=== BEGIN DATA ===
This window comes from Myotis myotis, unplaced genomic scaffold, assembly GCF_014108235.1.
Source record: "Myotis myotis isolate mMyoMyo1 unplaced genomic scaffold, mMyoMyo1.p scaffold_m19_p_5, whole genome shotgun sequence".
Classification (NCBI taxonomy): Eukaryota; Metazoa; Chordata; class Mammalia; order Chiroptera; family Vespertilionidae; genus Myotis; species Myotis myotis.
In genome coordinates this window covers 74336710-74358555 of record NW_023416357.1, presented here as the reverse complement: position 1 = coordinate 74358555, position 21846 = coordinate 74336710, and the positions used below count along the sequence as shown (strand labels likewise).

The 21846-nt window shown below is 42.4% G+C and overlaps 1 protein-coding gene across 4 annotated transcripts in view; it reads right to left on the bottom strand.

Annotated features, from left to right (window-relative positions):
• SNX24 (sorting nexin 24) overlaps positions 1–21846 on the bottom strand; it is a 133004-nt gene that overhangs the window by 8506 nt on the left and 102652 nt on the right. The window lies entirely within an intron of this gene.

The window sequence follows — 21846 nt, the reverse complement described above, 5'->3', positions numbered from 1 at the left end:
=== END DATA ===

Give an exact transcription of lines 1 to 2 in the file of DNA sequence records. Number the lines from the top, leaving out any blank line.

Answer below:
This window comes from Myotis myotis, unplaced genomic scaffold, assembly GCF_014108235.1.
Source record: "Myotis myotis isolate mMyoMyo1 unplaced genomic scaffold, mMyoMyo1.p scaffold_m19_p_5, whole genome shotgun sequence".